Dear Friends,

Can you name this Beautiful Creature?

Like it or not, we are in a battle to save the health of this planet—to resurrect the health of the biosphere because it is failing!

If we continue down the path we are on, life will still exist on earth— but without us! Life will simply continue to recalibrate itself into simpler, more adaptive forms such as bacteria, fungus, slime, mold, jellyfish and insects. This is what is happening. It is what we are up against, and in fact are causing. Of course, as you know me by now, I am speaking about the ecological changes that are bringing about the de-evolution of our planet. The question is— will we stop it?

It is obvious that the future of a country is embodied in the training of the younger generation. Today’s young men and women who are graduating from universities (and as is pertinent to our profession, graduating from medical schools) are having much difficulty finding jobs. However, I would say that this impasse in job security could be utilized as a unique opportunity. Our next generation doctors need to consider incorporating one of the many causes into a career path that resonates with their souls, and can expand a young mind into a wider frame of reference to include the kind of social change that will re-create our globe. Sounds too overwhelming? Here’s an idea (opportunity) from Via Campesina that could change the course of ones whole life:

The growing global crisis on farming, climate, energy, biodiversity and societies has a great impact on billions of people’s lives. This crisis is tightly linked to the replacement of sustainable small-scale farming by industrial and corporate ways of production and consumption. Just as numerous billions have been given to the [bail out of] banks over the last year, the support of governments for neo-liberal policies continue to annihilate small-scale farming and peasantry all over the world. These policies destroy ways of life, which have proved to maintain a harmonious link between human beings and their environment. In Europe these driving forces almost brought small-scale farming and peasantry to the point of extinction by making it difficult for settled peasants to survive and for young farmers to settle. Read more.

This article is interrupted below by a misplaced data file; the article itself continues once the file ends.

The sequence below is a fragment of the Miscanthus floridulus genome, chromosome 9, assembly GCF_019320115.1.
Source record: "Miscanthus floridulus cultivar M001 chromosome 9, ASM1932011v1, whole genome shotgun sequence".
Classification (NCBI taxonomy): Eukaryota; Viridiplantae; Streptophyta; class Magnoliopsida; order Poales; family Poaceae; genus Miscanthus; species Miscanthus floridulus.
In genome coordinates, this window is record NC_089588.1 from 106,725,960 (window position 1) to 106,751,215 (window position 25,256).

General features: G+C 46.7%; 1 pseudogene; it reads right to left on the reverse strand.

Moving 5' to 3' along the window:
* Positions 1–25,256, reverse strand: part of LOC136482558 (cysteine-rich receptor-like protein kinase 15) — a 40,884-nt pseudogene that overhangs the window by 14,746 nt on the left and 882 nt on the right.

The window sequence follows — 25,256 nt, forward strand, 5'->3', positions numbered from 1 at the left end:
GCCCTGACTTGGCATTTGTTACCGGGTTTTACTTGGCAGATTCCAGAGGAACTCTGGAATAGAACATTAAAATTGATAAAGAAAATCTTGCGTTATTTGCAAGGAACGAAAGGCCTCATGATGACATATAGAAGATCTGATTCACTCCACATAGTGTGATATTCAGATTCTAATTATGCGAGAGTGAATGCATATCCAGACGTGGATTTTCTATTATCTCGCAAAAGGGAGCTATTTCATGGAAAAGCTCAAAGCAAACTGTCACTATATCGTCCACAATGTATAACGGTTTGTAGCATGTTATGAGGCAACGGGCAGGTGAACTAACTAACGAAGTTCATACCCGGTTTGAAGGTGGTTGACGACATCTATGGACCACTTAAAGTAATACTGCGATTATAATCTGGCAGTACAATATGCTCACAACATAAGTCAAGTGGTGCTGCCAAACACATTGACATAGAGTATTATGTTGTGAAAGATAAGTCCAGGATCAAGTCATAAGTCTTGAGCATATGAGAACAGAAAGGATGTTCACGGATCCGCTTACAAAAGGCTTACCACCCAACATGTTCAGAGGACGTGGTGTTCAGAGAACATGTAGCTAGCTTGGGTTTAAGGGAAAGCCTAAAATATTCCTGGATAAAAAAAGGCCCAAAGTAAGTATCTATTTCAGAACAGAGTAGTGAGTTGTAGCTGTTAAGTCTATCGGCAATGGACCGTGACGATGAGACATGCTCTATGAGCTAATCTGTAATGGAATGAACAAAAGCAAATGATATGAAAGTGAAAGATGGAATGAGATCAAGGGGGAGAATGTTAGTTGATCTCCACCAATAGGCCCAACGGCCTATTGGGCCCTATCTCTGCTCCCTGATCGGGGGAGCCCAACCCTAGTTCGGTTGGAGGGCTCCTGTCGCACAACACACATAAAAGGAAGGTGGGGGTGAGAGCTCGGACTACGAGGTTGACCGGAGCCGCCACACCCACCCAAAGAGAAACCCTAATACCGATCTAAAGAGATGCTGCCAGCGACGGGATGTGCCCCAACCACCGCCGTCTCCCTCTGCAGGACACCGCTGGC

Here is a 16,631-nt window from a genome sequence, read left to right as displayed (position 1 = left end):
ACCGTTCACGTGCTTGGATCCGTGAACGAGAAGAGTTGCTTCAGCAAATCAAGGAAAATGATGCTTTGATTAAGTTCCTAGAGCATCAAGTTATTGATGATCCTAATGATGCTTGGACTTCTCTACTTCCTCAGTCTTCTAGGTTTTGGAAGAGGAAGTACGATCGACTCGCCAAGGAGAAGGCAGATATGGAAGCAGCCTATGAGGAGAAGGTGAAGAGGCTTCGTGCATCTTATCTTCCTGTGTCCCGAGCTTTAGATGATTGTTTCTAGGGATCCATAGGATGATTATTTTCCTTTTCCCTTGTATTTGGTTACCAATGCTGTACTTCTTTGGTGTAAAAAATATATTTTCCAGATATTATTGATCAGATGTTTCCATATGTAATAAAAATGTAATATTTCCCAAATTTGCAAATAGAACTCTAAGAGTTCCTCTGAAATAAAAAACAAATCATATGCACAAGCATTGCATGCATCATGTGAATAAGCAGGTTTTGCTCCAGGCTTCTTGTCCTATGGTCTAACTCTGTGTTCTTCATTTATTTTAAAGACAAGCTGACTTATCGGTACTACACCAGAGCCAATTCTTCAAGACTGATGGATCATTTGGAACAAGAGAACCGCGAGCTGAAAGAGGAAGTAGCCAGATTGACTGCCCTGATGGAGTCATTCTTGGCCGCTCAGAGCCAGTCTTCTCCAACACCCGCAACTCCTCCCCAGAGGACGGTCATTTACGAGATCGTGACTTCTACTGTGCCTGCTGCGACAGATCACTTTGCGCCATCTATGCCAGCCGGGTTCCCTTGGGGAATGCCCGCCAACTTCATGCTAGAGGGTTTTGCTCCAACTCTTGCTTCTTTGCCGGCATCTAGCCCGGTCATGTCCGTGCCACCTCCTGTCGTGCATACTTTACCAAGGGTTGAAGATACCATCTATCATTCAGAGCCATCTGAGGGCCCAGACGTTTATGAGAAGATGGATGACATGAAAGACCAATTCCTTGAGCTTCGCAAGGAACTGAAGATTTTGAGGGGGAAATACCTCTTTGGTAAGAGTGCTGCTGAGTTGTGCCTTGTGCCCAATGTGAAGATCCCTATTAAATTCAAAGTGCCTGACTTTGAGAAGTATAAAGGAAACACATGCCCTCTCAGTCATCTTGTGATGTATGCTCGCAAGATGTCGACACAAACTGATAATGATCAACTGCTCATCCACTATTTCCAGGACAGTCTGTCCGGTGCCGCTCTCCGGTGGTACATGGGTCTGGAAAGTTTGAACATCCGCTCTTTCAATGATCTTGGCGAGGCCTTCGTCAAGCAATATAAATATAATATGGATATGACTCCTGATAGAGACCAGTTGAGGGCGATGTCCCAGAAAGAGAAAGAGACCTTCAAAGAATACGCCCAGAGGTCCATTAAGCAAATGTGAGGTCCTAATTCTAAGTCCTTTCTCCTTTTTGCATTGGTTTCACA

The above quote is from the Via Campesina website promoting a gathering for young people from September 30th through October 4th 2009 in southern France. It is a gathering of people who wish to settle in agriculture. They are young peasants, landless peasants and/ or anyone who want to recover food sovereignty!

Here they are. What a motley crew. Just kidding. I think they are great kids.

When I read that paragraph I had to look up the word “neo-liberal”. It isn’t a word that is commonly used in America, but as I found out the phrase is used in the rest of the world.

What is neo-liberal policies?

Neo-liberalism is a set of economic policies basically adopted by the IMF, the World Bank, the Inter-American Development Bank and major governments around the world. It follows the idea laid out by Scottish economist, Adam Smith, published in his book in 1776 called The Wealth of Nations, and revitalized as neo-liberalism in the last 25 years by University of Chicago’s economist Milton Friedman and all of his protégés.

I have outlined the main points of Neo-liberalism, written by Elizabeth Martinez and Arnoldo Garcia, from National Network for Immigrant and Refugee Rights, and added further explanation in brackets. For a global perspective on the social justice issues facing third world countries see Dohrea Bardell’s research project on “The Rule of Free Market Ideology”.

Here are the main points for Neo-liberalism: